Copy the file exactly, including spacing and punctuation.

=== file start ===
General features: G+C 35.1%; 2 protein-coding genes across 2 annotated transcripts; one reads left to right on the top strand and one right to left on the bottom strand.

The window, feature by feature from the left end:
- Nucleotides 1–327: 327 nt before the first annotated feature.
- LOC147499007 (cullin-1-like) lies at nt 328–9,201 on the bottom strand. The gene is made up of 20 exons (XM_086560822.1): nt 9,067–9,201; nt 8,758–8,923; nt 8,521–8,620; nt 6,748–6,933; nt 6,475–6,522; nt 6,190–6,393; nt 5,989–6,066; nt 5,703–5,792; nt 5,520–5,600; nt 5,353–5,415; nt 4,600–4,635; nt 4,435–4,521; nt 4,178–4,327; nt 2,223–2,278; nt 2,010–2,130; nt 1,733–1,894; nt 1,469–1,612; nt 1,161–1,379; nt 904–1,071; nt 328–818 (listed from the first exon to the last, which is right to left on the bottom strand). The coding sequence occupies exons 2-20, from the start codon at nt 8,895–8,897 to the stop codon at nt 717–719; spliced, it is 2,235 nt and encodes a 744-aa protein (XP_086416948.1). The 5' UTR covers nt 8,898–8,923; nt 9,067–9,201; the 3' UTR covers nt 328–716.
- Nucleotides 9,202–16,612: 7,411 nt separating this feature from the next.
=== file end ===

General features: G+C 35.1%; 2 protein-coding genes across 2 annotated transcripts; one reads left to right on the top strand and one right to left on the bottom strand.

The window, feature by feature from the left end:
- Nucleotides 1–327: 327 nt before the first annotated feature.
- LOC147499007 (cullin-1-like) lies at nt 328–9,201 on the bottom strand. The gene is made up of 20 exons (XM_086560822.1): nt 9,067–9,201; nt 8,758–8,923; nt 8,521–8,620; nt 6,748–6,933; nt 6,475–6,522; nt 6,190–6,393; nt 5,989–6,066; nt 5,703–5,792; nt 5,520–5,600; nt 5,353–5,415; nt 4,600–4,635; nt 4,435–4,521; nt 4,178–4,327; nt 2,223–2,278; nt 2,010–2,130; nt 1,733–1,894; nt 1,469–1,612; nt 1,161–1,379; nt 904–1,071; nt 328–818 (listed from the first exon to the last, which is right to left on the bottom strand). The coding sequence occupies exons 2-20, from the start codon at nt 8,895–8,897 to the stop codon at nt 717–719; spliced, it is 2,235 nt and encodes a 744-aa protein (XP_086416948.1). The 5' UTR covers nt 8,898–8,923; nt 9,067–9,201; the 3' UTR covers nt 328–716.
- Nucleotides 9,202–16,612: 7,411 nt separating this feature from the next.